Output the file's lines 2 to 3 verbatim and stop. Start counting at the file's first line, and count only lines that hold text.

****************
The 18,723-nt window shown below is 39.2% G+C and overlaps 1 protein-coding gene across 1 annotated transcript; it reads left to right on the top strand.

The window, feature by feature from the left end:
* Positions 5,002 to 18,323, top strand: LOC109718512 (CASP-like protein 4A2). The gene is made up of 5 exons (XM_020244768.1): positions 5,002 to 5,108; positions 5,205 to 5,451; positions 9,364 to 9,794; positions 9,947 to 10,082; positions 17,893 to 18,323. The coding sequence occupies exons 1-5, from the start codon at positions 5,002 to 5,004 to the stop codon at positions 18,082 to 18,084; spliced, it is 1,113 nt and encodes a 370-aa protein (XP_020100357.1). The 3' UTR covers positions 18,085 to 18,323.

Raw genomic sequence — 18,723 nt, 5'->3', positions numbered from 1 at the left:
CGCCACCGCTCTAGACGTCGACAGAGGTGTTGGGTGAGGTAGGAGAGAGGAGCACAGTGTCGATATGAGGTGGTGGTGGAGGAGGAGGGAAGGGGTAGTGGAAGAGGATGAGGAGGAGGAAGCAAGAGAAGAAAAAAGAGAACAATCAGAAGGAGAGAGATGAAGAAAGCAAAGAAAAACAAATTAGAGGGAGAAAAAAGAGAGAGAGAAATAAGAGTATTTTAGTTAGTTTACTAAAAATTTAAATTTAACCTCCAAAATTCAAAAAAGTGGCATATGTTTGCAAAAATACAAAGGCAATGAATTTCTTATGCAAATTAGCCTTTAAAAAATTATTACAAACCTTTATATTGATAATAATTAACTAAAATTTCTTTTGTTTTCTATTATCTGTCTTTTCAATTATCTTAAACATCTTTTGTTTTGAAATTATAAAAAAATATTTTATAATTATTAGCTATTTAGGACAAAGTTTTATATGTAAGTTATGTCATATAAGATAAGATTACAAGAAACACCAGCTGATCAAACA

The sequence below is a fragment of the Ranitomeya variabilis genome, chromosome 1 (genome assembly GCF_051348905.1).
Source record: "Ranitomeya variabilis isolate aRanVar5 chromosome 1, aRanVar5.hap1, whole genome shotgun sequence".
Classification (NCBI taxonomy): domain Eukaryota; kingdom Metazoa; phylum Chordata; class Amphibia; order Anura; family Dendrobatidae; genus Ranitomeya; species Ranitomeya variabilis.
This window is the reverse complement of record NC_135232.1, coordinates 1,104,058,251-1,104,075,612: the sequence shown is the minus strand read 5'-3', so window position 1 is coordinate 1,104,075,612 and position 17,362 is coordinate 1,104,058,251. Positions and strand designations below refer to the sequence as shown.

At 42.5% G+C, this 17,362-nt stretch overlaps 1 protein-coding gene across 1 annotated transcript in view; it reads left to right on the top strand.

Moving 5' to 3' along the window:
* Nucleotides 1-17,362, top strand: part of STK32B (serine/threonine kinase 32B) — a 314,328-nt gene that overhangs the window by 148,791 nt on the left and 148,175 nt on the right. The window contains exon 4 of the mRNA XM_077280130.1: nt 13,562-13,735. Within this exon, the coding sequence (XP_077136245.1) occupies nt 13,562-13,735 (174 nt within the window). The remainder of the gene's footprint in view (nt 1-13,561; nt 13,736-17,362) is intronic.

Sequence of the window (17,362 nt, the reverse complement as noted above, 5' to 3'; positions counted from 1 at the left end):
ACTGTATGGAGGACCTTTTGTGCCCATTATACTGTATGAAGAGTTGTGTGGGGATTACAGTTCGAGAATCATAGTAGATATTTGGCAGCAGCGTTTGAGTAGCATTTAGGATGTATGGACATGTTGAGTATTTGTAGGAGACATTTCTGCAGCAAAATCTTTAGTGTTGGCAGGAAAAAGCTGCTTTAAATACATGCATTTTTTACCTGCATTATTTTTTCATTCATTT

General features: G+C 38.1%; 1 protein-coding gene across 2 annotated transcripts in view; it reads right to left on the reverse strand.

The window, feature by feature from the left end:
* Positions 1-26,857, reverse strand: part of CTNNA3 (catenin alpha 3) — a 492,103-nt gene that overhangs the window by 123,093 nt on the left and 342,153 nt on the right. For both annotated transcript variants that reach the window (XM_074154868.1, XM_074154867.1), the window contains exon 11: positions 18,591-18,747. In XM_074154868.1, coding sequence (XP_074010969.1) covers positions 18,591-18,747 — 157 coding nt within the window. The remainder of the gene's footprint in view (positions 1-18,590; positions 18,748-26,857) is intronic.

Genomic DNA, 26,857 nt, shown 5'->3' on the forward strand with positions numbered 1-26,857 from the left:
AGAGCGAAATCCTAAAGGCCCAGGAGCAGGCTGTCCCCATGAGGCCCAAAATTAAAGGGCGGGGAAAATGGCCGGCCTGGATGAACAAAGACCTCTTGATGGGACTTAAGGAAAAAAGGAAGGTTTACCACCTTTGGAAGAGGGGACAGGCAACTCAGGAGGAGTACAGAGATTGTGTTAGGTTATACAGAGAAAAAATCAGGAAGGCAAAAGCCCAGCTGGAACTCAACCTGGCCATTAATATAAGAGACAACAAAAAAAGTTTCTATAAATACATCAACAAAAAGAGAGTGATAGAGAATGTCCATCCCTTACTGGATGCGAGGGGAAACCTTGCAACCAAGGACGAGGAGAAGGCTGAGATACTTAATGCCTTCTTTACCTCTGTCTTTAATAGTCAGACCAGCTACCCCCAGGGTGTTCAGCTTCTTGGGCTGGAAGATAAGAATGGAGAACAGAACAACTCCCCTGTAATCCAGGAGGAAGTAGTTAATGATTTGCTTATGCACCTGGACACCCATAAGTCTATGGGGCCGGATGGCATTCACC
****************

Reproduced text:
The window, feature by feature from the left end:
* Positions 5,002 to 18,323, top strand: LOC109718512 (CASP-like protein 4A2). The gene is made up of 5 exons (XM_020244768.1): positions 5,002 to 5,108; positions 5,205 to 5,451; positions 9,364 to 9,794; positions 9,947 to 10,082; positions 17,893 to 18,323. The coding sequence occupies exons 1-5, from the start codon at positions 5,002 to 5,004 to the stop codon at positions 18,082 to 18,084; spliced, it is 1,113 nt and encodes a 370-aa protein (XP_020100357.1). The 3' UTR covers positions 18,085 to 18,323.